September 9th, 2010
07:11 PM ET

3D illusion in street tries to change drivers' attitudes

The 2D decal becomes a 3D illusion as drivers approach it.

What would happen if you saw a 3D illusion of a young girl chasing a ball across the street near a school? 

A Canadian safety group hopes you'd slow down and think twice about speeding through a school zone. Critics of the image say it might scare drivers and lead to accidents. 

Either way, she's got your attention, which is the point, said a spokesman for Preventable, a British Columbia-based safety awareness group behind the stunt. 

"This is a way to reinvigorate what becomes a pretty tired message every year. We become anesthetized to the risks related to driving, but the risks are very real, especially in British Columbia, where we have more than 400 fatalities each year related to motor vehicles," said David Dunne, Director of the Traffic Safety Foundation and spokesperson for Preventable. 

Video: Will drivers stop for 3D illusion? 

The 45-foot, heat-treated 2D decal will stay on a busy intersection near the Ecole Pauline Johnson in West Vancouver for a week. The illusion's debut on Tuesday coincided with the start of school year, when children are at the greatest risk of pedestrian-related injuries, Preventable says on its website. 

The group, which uses guerrilla marketing in campaigns focusing on preventable injuries, developed the image with the support of the BCAA Traffic Safety Foundation, the District of West Vancouver, School District #45 West Vancouver, and the West Vancouver Police. 

With the help of a Youtube video that shows how it appears to an approaching driver, the illusion has sparked intense debate in British Columbia and outside Canada, with some claiming it could lead drivers to swerve or brake abruptly in a school zone. 

But Preventable says a detailed risk assessment was undertaken to address such concerns. 

Before drivers approach the image, they pass a "School Zone" sign, crosswalk, an extended curb and a sign by Preventable that reads, "You’re probably not expecting kids to run out on the road." 

The figure begins to take shape from about 50 feet away and appears in 3D for another 40 feet until the driver it about 10 feet away, where the image recedes into a "blob" on the street," Dunne said.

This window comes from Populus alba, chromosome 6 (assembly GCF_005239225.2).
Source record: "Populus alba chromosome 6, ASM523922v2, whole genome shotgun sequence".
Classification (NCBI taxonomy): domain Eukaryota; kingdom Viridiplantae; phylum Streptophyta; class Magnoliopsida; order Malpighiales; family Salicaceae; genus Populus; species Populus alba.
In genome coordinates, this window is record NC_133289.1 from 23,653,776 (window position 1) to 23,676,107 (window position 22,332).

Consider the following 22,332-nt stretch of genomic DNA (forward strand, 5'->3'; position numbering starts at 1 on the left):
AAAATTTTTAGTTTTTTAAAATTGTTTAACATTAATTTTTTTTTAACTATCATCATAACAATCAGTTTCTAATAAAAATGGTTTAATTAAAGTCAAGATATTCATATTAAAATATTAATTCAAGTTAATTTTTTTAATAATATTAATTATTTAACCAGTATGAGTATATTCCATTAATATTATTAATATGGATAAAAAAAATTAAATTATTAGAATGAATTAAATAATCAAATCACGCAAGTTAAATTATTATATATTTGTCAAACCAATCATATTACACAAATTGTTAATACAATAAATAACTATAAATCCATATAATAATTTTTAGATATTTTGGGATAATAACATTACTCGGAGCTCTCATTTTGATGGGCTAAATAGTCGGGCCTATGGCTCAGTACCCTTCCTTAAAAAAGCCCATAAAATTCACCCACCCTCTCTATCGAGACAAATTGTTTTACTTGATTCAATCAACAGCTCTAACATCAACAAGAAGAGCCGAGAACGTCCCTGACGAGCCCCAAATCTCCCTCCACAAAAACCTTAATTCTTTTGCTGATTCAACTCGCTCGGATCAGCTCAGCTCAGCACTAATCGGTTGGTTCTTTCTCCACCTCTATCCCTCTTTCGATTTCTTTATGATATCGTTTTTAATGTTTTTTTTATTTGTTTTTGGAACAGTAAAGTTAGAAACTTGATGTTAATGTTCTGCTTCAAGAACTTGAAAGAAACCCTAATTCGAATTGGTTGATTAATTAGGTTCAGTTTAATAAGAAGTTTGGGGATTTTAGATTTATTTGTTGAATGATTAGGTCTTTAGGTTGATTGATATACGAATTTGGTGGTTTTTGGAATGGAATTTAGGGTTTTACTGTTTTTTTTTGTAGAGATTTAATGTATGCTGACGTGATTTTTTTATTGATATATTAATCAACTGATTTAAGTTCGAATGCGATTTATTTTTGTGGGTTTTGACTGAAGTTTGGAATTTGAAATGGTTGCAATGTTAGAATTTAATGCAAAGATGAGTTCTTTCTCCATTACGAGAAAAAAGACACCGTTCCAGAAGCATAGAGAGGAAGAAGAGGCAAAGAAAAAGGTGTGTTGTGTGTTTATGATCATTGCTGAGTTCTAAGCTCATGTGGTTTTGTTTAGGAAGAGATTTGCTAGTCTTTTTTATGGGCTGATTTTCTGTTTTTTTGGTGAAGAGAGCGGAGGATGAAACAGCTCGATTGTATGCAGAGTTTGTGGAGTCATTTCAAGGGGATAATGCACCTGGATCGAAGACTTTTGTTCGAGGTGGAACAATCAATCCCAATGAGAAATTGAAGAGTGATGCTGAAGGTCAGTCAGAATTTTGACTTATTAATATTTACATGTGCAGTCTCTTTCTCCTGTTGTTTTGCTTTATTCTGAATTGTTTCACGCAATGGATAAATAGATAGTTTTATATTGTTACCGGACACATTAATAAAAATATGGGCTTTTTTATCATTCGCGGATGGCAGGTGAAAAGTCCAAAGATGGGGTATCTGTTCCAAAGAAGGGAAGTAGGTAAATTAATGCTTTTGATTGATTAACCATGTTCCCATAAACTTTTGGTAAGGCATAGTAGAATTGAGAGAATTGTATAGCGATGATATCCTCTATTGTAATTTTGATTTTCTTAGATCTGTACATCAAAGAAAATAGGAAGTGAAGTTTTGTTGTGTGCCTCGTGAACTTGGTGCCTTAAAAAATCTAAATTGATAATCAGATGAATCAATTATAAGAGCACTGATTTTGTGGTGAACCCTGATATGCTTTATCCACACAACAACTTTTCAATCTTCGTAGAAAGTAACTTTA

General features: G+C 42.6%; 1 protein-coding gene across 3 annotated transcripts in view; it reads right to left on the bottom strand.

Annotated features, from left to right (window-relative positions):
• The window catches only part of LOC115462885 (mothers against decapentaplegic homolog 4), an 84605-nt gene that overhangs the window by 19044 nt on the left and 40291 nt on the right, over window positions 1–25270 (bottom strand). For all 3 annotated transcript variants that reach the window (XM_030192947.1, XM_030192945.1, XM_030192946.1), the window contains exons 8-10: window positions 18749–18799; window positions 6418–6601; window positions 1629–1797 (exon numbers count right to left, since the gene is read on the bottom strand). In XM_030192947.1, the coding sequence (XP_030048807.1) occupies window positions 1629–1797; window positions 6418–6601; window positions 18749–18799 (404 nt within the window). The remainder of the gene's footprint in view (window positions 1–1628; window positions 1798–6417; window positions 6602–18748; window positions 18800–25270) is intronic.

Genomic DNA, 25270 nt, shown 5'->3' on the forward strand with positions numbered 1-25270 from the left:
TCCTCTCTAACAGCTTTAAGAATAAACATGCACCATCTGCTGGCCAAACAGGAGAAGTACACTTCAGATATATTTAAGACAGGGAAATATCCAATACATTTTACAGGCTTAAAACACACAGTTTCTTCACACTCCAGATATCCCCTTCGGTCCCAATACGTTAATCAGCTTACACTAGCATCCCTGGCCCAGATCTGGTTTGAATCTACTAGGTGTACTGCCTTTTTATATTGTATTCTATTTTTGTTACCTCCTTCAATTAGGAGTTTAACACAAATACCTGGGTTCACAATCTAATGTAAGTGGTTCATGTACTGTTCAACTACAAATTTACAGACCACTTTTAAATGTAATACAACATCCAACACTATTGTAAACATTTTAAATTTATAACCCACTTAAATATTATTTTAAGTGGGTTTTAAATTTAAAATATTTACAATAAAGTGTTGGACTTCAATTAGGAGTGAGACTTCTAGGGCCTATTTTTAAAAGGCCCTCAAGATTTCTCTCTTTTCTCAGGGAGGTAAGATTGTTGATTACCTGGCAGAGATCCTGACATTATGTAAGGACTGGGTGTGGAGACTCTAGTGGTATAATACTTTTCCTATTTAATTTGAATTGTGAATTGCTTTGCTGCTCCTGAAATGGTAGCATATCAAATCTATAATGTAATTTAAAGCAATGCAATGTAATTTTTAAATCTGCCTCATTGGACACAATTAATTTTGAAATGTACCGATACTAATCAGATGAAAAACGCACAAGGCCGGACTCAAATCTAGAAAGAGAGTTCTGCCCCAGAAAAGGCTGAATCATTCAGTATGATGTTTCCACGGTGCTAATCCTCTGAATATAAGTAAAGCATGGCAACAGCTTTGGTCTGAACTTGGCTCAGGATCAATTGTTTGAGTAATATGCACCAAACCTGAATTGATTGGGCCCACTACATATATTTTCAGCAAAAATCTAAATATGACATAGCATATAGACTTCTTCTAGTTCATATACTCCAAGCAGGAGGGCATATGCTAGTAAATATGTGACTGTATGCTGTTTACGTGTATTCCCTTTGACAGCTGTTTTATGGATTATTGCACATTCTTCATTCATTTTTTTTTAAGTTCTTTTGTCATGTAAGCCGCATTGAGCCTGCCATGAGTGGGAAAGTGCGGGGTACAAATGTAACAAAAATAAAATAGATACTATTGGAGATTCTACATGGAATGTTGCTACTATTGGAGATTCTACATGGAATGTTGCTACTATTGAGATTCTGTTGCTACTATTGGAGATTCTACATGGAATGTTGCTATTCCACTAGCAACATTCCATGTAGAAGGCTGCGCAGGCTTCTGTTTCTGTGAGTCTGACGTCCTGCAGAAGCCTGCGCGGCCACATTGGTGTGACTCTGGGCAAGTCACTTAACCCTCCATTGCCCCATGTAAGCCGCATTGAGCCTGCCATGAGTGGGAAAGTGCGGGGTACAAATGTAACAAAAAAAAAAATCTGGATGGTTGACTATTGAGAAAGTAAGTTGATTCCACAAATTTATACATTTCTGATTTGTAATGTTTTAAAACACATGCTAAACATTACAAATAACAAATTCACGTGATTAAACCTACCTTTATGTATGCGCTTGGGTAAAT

"As you’re driving over it, it's not like driving over a little girl. The illusion, as it appears, looks like a cartoon, I've likened it to the difference between a photo and a cartoon." 

Preventable and its partner groups are monitoring the image to ascertain  how it affects drivers' behavior. In the meantime, the attention it has drawn has accomplished its intended effect,  said Dunne. 

"If hundreds of people were killed each year in British Columbia because of the airline industry, we wouldn't accept it. And these injuries and fatalities are preventable," he said. 

"We need to change people's attitudes to really change their behavior. Sometimes you have to get in people's faces to change their attitudes."

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Filed under: Canada • Child safety
soundoff (547 Responses)
  1. Project Mayhem

    I'm eager to see the way a pack of industrious high school students eventually vandalize this illusion.

    September 13, 2010 at 8:10 am | Report abuse |
  2. echosassa

    Following this logic to it's illogical extremes, why not glow-in the dark "deer in the headlights" 3D decals for deer crossing zones, large 3D "massive boulder" decals for falling rock zones, 3D "workmen in the road" decals for construction zones, and 3D "car in the wrong direction" decals for no passing zones to prevent head-on collisions? Maybe some 3D illusions of pretty women on the side of the road could help as well?

    September 13, 2010 at 8:11 am | Report abuse |
  3. dnha14

    How about the driver that sees the illusion and slams on his or her brakes and causes a chain reaction rear-ender?

    September 13, 2010 at 8:33 am | Report abuse |
  4. Gigi

    Ok, how about this scenario, a space ship is about to land to abduct our children, it notices the image, panics because it doesn't want to damage one of it's test subjects,swerves into the school, well I am sure you can imagine the rest...wait what if the driver of the space ship is an 850 year old driver, man I can't even imagine what the outcome will about your lawsuit!

    September 13, 2010 at 8:41 am | Report abuse |
  5. Jimbo From Irmo


    What, pray tell, is so gosh-darned HARD about TEACHING these idiot children to NOT PLAY IN or NEAR THE STREETS?? Okay, we get that their parents must surely be too stupid to pay attention to their surroundings, but is that defect genetic??